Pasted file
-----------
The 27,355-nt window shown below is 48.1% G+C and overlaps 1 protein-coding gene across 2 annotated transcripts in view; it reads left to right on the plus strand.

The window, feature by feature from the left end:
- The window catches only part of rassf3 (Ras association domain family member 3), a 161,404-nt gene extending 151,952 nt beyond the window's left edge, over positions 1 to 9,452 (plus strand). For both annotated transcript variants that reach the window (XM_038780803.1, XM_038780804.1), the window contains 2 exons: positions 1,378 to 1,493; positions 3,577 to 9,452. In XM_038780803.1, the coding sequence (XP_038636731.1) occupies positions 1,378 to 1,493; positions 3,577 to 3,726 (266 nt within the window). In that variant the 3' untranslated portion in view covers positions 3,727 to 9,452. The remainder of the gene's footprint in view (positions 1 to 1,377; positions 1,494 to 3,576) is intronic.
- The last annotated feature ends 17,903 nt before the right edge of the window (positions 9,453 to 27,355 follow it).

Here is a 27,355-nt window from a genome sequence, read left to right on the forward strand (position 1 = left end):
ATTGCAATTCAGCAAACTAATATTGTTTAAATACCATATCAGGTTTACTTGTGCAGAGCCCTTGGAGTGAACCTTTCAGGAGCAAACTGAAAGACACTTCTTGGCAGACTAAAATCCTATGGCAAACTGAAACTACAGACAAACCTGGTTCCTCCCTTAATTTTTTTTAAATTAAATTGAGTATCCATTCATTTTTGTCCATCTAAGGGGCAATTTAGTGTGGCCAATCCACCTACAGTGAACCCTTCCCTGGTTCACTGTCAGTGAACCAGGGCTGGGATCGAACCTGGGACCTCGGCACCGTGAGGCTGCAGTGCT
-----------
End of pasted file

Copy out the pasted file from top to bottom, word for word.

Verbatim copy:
The 27,355-nt window shown below is 48.1% G+C and overlaps 1 protein-coding gene across 2 annotated transcripts in view; it reads left to right on the plus strand.

The window, feature by feature from the left end:
- The window catches only part of rassf3 (Ras association domain family member 3), a 161,404-nt gene extending 151,952 nt beyond the window's left edge, over positions 1 to 9,452 (plus strand). For both annotated transcript variants that reach the window (XM_038780803.1, XM_038780804.1), the window contains 2 exons: positions 1,378 to 1,493; positions 3,577 to 9,452. In XM_038780803.1, the coding sequence (XP_038636731.1) occupies positions 1,378 to 1,493; positions 3,577 to 3,726 (266 nt within the window). In that variant the 3' untranslated portion in view covers positions 3,727 to 9,452. The remainder of the gene's footprint in view (positions 1 to 1,377; positions 1,494 to 3,576) is intronic.
- The last annotated feature ends 17,903 nt before the right edge of the window (positions 9,453 to 27,355 follow it).

Here is a 27,355-nt window from a genome sequence, read left to right on the forward strand (position 1 = left end):
ATTGCAATTCAGCAAACTAATATTGTTTAAATACCATATCAGGTTTACTTGTGCAGAGCCCTTGGAGTGAACCTTTCAGGAGCAAACTGAAAGACACTTCTTGGCAGACTAAAATCCTATGGCAAACTGAAACTACAGACAAACCTGGTTCCTCCCTTAATTTTTTTTAAATTAAATTGAGTATCCATTCATTTTTGTCCATCTAAGGGGCAATTTAGTGTGGCCAATCCACCTACAGTGAACCCTTCCCTGGTTCACTGTCAGTGAACCAGGGCTGGGATCGAACCTGGGACCTCGGCACCGTGAGGCTGCAGTGCT